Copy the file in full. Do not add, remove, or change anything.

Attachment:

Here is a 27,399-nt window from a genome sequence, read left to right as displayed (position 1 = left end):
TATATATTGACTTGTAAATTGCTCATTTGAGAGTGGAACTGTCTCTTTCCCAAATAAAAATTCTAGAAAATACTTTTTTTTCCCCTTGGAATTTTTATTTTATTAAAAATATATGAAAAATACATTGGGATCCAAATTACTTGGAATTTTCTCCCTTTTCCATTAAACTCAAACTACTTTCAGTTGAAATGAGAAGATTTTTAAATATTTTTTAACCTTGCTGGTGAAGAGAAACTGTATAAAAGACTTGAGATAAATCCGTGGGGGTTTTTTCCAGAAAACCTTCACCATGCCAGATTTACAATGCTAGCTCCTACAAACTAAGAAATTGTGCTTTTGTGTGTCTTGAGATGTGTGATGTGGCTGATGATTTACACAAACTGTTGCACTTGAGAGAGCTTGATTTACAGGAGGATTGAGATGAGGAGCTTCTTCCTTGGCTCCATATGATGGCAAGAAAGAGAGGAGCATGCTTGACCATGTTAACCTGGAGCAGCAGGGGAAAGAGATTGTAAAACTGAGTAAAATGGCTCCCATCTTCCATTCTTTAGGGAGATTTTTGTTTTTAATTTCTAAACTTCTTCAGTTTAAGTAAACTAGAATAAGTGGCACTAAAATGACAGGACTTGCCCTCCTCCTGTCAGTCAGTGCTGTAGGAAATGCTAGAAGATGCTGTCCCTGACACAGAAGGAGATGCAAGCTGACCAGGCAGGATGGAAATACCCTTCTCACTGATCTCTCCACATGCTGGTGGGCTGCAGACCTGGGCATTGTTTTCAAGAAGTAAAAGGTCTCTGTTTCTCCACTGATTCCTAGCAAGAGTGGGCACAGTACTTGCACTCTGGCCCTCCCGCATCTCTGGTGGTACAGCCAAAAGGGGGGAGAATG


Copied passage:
Here is a 27,399-nt window from a genome sequence, read left to right as displayed (position 1 = left end):
TATATATTGACTTGTAAATTGCTCATTTGAGAGTGGAACTGTCTCTTTCCCAAATAAAAATTCTAGAAAATACTTTTTTTTCCCCTTGGAATTTTTATTTTATTAAAAATATATGAAAAATACATTGGGATCCAAATTACTTGGAATTTTCTCCCTTTTCCATTAAACTCAAACTACTTTCAGTTGAAATGAGAAGATTTTTAAATATTTTTTAACCTTGCTGGTGAAGAGAAACTGTATAAAAGACTTGAGATAAATCCGTGGGGGTTTTTTCCAGAAAACCTTCACCATGCCAGATTTACAATGCTAGCTCCTACAAACTAAGAAATTGTGCTTTTGTGTGTCTTGAGATGTGTGATGTGGCTGATGATTTACACAAACTGTTGCACTTGAGAGAGCTTGATTTACAGGAGGATTGAGATGAGGAGCTTCTTCCTTGGCTCCATATGATGGCAAGAAAGAGAGGAGCATGCTTGACCATGTTAACCTGGAGCAGCAGGGGAAAGAGATTGTAAAACTGAGTAAAATGGCTCCCATCTTCCATTCTTTAGGGAGATTTTTGTTTTTAATTTCTAAACTTCTTCAGTTTAAGTAAACTAGAATAAGTGGCACTAAAATGACAGGACTTGCCCTCCTCCTGTCAGTCAGTGCTGTAGGAAATGCTAGAAGATGCTGTCCCTGACACAGAAGGAGATGCAAGCTGACCAGGCAGGATGGAAATACCCTTCTCACTGATCTCTCCACATGCTGGTGGGCTGCAGACCTGGGCATTGTTTTCAAGAAGTAAAAGGTCTCTGTTTCTCCACTGATTCCTAGCAAGAGTGGGCACAGTACTTGCACTCTGGCCCTCCCGCATCTCTGGTGGTACAGCCAAAAGGGGGGAGAATG